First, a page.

Ultimately, we missed working from home. Yes, there are distractions all around; housework, TV etc ~ but it's taken me a while to realise the obvious, they are only distractions if you allow them to be. And you can definitely also find distractions in your studio away from home, in case you were wondering! You need to be motivated to work, and your work place won't have much impact on this in the end. Procrastination can happen anywhere. The most important thing is being happy and comfortable where you're working to help you find that motivation. Moving to a new studio workspace won't magically give you a perfect schedule, or the extra time to get lots of stuff done. Surprise surprise, you have to do that yourself.

We started to realise the problems with our flat weren't going to get much better, so we started to look at the possibility of moving out and the thought of getting a bigger {and nicer} two bedroomed place felt like it would suit us better. We had a hunt around and after a few calculations we concluded we'd actually be better off financially if we moved to a new two bed flat and set up shop in the spare bedroom. 

We did worry we hadn't given it all enough time to see if the little niggles would work them selves out, but in the end I think you just have to trust your gut. Even though we've decided to move out and go back to working from home, I'm pleased we tried it when we did, and we've not ruled it out as something we might try again in future. But for us, right now, working from home just suits us better. Everything timed itself perfectly and it allowed us to try out a different way of working. It's made us realise we need a dedicated space for our work, a desk in the living room will no longer suffice. It's also made me recognise some patterns in my habits, I like to dip in and out of work throughout the day. No nine to five for me, thank you. I've always thought that having a good work/life balance meant working 'normal hours', but now I'm swaying towards the idea that it's ok to work at funny times, and all hours if needed, as long as you are happy and are regularly balancing it out with a few days off to recharge. There is no right or wrong. And actually, when you run your own business it's almost impossible to totally switch off from work, and that's ok too.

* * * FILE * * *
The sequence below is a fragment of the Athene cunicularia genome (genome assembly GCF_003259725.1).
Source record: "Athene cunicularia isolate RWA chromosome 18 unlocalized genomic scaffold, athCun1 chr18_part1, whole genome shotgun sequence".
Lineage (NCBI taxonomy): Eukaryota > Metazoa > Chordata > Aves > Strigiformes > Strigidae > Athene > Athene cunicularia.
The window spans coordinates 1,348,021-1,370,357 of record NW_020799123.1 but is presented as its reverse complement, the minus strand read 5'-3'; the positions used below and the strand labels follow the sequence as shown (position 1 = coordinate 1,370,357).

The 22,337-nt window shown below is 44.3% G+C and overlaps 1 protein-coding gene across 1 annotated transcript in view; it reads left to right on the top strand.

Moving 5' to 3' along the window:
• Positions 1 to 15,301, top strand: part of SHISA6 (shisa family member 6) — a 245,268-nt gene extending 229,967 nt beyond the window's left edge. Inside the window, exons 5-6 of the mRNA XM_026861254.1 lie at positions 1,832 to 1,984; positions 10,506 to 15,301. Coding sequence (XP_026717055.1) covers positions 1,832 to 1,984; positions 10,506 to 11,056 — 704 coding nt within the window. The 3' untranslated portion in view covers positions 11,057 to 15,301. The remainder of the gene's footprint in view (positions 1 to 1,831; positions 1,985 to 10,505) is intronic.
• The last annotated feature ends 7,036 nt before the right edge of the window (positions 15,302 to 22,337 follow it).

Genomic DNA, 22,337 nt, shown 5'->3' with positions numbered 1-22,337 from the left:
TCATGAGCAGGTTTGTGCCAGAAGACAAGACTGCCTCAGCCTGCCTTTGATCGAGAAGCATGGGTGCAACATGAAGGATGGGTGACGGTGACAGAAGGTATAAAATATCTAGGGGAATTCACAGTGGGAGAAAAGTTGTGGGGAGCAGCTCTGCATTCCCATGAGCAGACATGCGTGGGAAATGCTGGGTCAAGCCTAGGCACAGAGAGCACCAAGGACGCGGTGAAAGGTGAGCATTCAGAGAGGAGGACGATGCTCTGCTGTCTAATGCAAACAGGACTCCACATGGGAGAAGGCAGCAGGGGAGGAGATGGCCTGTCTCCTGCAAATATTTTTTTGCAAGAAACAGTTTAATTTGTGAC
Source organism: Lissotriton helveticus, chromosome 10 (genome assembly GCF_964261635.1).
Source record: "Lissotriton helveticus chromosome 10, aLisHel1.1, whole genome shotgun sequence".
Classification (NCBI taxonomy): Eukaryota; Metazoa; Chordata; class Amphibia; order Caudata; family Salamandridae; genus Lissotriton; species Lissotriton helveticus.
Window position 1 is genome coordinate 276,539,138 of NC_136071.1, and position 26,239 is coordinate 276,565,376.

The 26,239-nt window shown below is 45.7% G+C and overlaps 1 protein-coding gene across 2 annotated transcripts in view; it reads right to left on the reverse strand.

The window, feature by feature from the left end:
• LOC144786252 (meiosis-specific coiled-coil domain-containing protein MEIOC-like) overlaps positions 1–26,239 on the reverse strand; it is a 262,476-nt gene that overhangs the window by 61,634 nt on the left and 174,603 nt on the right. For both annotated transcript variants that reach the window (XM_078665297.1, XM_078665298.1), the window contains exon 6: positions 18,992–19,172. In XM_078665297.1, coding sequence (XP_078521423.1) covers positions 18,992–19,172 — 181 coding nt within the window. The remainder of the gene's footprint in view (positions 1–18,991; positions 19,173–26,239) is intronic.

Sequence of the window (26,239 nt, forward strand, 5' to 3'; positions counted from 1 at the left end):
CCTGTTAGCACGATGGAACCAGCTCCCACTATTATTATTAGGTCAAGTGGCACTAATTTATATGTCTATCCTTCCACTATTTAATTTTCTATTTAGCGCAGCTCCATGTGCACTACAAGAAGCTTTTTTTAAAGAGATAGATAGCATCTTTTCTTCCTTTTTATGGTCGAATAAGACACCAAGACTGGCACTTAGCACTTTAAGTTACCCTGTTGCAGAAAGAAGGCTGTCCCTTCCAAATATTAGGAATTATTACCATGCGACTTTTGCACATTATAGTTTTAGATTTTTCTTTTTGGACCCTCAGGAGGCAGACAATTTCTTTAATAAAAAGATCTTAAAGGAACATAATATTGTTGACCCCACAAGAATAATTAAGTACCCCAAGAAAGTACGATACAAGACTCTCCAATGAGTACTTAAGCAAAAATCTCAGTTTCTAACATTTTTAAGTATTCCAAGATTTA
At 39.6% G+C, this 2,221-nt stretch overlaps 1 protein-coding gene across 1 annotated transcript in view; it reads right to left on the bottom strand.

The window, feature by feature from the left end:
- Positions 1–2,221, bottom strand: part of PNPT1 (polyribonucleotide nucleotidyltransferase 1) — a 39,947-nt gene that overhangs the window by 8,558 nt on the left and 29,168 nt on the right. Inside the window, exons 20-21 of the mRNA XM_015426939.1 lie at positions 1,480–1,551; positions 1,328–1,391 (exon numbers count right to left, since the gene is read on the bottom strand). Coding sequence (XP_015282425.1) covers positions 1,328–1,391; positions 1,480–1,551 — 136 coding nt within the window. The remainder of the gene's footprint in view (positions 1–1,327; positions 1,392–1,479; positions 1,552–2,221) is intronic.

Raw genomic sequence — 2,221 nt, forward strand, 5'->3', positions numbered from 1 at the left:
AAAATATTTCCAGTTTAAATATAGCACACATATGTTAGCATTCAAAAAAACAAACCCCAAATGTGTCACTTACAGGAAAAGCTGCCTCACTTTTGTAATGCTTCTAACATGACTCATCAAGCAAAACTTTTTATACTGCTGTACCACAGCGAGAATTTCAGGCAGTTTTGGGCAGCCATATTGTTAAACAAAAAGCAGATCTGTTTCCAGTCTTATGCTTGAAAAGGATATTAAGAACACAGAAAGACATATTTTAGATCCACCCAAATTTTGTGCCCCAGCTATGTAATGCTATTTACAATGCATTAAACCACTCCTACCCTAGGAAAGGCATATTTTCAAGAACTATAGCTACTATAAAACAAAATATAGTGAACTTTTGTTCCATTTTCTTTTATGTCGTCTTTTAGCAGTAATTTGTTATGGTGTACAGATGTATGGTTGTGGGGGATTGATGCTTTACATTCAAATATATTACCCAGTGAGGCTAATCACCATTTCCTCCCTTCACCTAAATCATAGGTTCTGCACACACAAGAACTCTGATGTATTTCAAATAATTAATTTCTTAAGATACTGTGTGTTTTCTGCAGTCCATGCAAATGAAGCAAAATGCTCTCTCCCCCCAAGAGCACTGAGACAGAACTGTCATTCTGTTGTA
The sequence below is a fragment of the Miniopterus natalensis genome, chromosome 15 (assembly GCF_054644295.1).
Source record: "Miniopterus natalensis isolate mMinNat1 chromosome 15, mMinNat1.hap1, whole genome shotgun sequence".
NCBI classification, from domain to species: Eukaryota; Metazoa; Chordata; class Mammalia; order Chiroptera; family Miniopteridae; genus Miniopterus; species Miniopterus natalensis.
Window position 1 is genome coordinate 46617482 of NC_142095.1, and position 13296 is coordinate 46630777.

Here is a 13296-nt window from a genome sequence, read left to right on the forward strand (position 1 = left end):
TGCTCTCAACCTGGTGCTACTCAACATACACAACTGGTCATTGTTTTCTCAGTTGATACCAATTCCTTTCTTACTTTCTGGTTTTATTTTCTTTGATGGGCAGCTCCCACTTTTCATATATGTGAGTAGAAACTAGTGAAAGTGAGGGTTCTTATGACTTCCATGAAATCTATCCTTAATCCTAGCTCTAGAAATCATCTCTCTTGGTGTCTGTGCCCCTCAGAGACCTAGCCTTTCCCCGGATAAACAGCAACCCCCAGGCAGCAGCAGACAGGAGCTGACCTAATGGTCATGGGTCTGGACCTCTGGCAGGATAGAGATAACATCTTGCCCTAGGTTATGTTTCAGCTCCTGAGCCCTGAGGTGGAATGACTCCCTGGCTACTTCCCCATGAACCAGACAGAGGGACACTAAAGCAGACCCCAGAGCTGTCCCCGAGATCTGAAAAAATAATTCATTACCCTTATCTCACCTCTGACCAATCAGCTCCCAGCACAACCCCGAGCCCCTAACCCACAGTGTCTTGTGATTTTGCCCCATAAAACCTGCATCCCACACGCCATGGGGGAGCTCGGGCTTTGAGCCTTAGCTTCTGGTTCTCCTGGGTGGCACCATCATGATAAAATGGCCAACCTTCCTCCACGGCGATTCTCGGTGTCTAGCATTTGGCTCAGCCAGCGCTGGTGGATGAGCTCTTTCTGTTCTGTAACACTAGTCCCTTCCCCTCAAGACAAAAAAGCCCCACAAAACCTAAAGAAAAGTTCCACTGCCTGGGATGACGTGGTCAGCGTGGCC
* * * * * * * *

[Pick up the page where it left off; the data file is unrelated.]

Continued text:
If you're thinking of signing up for a studio space away from home, here are a few practical things to remember :

~ Double check the prices of *everything* : Is VAT extra? Are bills included? 
~ What's your internet allowance? : We dramatically had to curb our Netflix addiction whilst working at the studio to avoid extra fees. Boo.
~ Don't get caught out by Business Rates : Call us naive, but we had no idea we would be liable to pay business rates {it's like council tax for business premises}. Luckily we were able to apply for Rates Relief through our local council. Depending on the size of your business and where you're renting, you might be eligible for relief too. 
~ Make sure you have 24/7 access : This was vital, especially for Luke and his crazy short editorial deadlines! 
~ What's the security like? : If you're leaving expensive equipment/stock there, it needs to be super secure. Also consider getting insurance too. 
~ Who else uses the space? : Being an introvert I would often try to avoid other people when using the communal kitchen ... a bit annoying when you just want a cup of tea! {Though, I'm sure this would be a totally different situation if we were sharing a studio space with other creatives}. Which leads me on to ... 
~ Be aware of office politics/shared kitchens/passive aggressive notes : people get weirdly possessive of their kitchen utensils, who knew! 
~ There is nothing like the comfort of your own bathroom : enough said.